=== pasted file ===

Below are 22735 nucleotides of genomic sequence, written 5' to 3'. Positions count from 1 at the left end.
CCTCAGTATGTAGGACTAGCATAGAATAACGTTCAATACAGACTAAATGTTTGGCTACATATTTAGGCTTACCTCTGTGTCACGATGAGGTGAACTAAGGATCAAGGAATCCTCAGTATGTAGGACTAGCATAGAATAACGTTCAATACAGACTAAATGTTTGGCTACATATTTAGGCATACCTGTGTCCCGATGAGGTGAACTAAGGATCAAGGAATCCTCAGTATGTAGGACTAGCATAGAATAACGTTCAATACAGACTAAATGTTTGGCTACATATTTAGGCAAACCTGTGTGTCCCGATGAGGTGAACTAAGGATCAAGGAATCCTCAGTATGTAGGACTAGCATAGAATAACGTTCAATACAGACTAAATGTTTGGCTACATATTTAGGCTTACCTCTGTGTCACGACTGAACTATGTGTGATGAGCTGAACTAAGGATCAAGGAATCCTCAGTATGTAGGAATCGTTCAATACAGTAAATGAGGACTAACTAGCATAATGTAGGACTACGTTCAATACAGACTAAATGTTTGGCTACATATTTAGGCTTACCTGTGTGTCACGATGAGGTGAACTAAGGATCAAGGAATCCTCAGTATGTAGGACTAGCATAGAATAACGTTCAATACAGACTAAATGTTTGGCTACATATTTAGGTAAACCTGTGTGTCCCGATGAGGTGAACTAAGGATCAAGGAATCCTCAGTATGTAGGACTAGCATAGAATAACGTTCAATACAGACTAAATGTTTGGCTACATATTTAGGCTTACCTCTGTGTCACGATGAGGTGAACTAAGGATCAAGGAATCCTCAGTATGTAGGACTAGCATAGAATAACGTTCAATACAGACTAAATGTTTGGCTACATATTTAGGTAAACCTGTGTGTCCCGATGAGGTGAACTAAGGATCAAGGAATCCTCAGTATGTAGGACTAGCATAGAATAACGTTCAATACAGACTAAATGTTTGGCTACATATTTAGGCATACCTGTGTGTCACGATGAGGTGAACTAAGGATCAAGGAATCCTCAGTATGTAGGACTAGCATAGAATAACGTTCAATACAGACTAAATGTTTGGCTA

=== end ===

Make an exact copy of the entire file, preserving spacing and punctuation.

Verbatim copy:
Below are 22735 nucleotides of genomic sequence, written 5' to 3'. Positions count from 1 at the left end.
CCTCAGTATGTAGGACTAGCATAGAATAACGTTCAATACAGACTAAATGTTTGGCTACATATTTAGGCTTACCTCTGTGTCACGATGAGGTGAACTAAGGATCAAGGAATCCTCAGTATGTAGGACTAGCATAGAATAACGTTCAATACAGACTAAATGTTTGGCTACATATTTAGGCATACCTGTGTCCCGATGAGGTGAACTAAGGATCAAGGAATCCTCAGTATGTAGGACTAGCATAGAATAACGTTCAATACAGACTAAATGTTTGGCTACATATTTAGGCAAACCTGTGTGTCCCGATGAGGTGAACTAAGGATCAAGGAATCCTCAGTATGTAGGACTAGCATAGAATAACGTTCAATACAGACTAAATGTTTGGCTACATATTTAGGCTTACCTCTGTGTCACGACTGAACTATGTGTGATGAGCTGAACTAAGGATCAAGGAATCCTCAGTATGTAGGAATCGTTCAATACAGTAAATGAGGACTAACTAGCATAATGTAGGACTACGTTCAATACAGACTAAATGTTTGGCTACATATTTAGGCTTACCTGTGTGTCACGATGAGGTGAACTAAGGATCAAGGAATCCTCAGTATGTAGGACTAGCATAGAATAACGTTCAATACAGACTAAATGTTTGGCTACATATTTAGGTAAACCTGTGTGTCCCGATGAGGTGAACTAAGGATCAAGGAATCCTCAGTATGTAGGACTAGCATAGAATAACGTTCAATACAGACTAAATGTTTGGCTACATATTTAGGCTTACCTCTGTGTCACGATGAGGTGAACTAAGGATCAAGGAATCCTCAGTATGTAGGACTAGCATAGAATAACGTTCAATACAGACTAAATGTTTGGCTACATATTTAGGTAAACCTGTGTGTCCCGATGAGGTGAACTAAGGATCAAGGAATCCTCAGTATGTAGGACTAGCATAGAATAACGTTCAATACAGACTAAATGTTTGGCTACATATTTAGGCATACCTGTGTGTCACGATGAGGTGAACTAAGGATCAAGGAATCCTCAGTATGTAGGACTAGCATAGAATAACGTTCAATACAGACTAAATGTTTGGCTA